Ufc Case Study

Topics: Ultimate Fighting Championship, Mixed martial arts, Pride Fighting Championships Pages: 7 (2576 words) Published: November 5, 2012
* UFC brand name that is essentially synonymous with MMA. * UFC has market domination right now and are ahead of all of their rivals. * Dana White’s big personality causing a lot of attention and is attractive to many fans. * They are very strong in social media and continue to benefit from the marketing used on Spike TV * Joe Rogan, a fan favorite and very knowledgeable. This means he is extremely valuable to the company. Weaknesses

* Compensation of athletes
* Struggles to gain international popularity
* Dana White’s overly-aggressive attitude
* Sponsorship fees that turn away many sponsorship opportunities and hold back smaller fighters from getting sponsorships. * Extremely violent sport, which deters a large part of the population. Opportunities

* Emerging markets such as China, Japan, EAU, Mexico, and the United Kingdom. * Diversifying their revenue with other ventures including video games * Joining with other ventures and fighting leagues in order to diversify their fighters, thus gaining interest from fans of other fight styles. * Emerging interest in other countries could be utilized by recruiting and developing talent from international markets, such as the case with Michael Bisping in the United Kingdom. * Expansion into the television market even more, with their partnership with Spike TV. Threats

* Rising completion, mainly the DREAM organization
* The possibility of overall interest going away, seeing as how UFC’s success was dictated on its ability to thrive off of hype. * Fighters leaving the UFC over disputes about compensation or sponsorships * Inability to get and retain sponsorships because of their sponsorship fees. * Other competing organizations gaining market dominance in the international market The UFC is the largest mixed martial arts promotional company in the world and hosts the most top ranked fighters in the world. Mixed martial arts (MMA) is a form of fighting that incorporates elements from boxing, judo, Brazilian Jui Jitsu, karate, kickboxing, and wrestling. It was developed in the early 1990s and had the tagline “There Are No Rules!” It had early success but ran into an immediate problem because the lack of rules in the sport had caused it to be banned in 36 states. They were then dropped from Viewer’s choice, a top PPV cable distributor, and other cable carriers. They began to alter their rules to attempt to gain for popularity and acceptance. In 2001, Frank and Lorenzo Feritta, along with Dana White, bought the UFC and created a parent entity called Zuffla LLC. Lorenzo Feritta was able to secure sanctioning in the state of Nevada in 2001, allowed the UFC to return to PPVs, thus generating higher interests. They began to grow stronger and stronger as a company, booking for PPVS and eventually getting spots on television, beginning with The Best Damn Sports Show. They were seeing tremendous success in views from PPVs and were gaining a lot of popularity, but they were still struggling financially, and reportedly had lost 34 million dollars within the first 3 years of purchasing the UFC.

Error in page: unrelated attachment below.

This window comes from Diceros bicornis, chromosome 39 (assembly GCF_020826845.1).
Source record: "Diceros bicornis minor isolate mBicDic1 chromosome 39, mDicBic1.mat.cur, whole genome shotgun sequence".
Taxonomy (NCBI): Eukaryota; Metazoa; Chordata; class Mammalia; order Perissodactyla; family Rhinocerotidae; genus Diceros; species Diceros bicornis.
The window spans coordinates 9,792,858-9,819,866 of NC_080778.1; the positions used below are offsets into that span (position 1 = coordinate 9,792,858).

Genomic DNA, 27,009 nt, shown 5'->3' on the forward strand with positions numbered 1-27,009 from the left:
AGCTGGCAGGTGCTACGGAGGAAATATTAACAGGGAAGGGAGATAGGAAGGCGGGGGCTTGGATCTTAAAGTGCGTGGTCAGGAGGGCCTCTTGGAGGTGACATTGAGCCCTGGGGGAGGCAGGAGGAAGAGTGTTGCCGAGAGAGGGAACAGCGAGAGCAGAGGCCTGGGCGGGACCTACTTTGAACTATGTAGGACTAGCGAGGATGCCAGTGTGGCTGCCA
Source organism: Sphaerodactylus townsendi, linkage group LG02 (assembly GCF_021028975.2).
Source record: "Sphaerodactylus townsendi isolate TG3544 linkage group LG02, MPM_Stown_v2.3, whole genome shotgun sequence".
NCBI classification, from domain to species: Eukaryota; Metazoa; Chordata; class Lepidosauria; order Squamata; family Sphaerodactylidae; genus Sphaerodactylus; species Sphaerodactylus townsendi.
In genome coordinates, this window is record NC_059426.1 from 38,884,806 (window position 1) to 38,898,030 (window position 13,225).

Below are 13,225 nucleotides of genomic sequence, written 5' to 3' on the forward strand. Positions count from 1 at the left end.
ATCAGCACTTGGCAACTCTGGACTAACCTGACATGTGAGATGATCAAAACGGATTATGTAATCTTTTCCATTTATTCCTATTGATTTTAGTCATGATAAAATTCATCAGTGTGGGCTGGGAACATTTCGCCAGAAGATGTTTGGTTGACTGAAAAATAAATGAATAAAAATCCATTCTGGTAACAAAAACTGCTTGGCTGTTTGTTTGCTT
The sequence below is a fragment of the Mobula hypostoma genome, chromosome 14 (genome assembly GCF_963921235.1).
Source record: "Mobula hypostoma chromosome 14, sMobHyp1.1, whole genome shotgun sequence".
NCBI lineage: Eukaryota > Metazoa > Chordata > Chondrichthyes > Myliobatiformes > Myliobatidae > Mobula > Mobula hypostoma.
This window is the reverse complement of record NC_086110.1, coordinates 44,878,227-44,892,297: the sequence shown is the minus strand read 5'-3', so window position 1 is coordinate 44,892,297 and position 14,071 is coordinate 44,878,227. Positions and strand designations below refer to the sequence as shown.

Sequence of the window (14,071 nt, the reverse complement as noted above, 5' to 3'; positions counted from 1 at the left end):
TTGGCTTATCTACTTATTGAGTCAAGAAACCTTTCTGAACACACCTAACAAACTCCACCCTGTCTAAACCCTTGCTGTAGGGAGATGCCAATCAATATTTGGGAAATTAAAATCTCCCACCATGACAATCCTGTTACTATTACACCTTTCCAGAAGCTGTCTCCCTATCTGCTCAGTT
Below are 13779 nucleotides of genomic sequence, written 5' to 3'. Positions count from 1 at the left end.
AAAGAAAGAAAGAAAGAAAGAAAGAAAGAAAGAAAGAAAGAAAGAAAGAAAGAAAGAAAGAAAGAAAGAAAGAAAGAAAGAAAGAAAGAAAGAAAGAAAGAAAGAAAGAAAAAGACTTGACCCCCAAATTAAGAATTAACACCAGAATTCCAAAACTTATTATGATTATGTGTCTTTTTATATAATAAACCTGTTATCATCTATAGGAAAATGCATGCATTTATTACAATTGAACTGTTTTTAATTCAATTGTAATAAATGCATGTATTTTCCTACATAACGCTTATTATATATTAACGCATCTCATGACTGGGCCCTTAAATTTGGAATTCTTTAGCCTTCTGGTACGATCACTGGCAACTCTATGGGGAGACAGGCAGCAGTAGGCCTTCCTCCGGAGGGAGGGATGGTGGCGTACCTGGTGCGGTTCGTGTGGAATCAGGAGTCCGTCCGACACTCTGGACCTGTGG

In order to avoid bankruptcy and find higher revenues, Zuffa expanded UFC into television by creating the show The Ultimate Fighter. Spike TV was the eventual partner in this deal because Zuffa offered to pay the 10 million dollars that it needed for production. The show was an instant hit and became a major component in gaining popularity. UFC’s partnership with Spike TV became very useful because it allowed the UFC to use the television exposure to promote fights, thus cutting down on advertising expenses. This was one of, if the not the biggest, reason for UFC’s explosion of popularity. Pay Per Views became more popular than ever before and created incredible income for the UFC including $222,766,000 in 2006. Having the show on cable television made it incredibly easy and cheap to target their audience and to promote...
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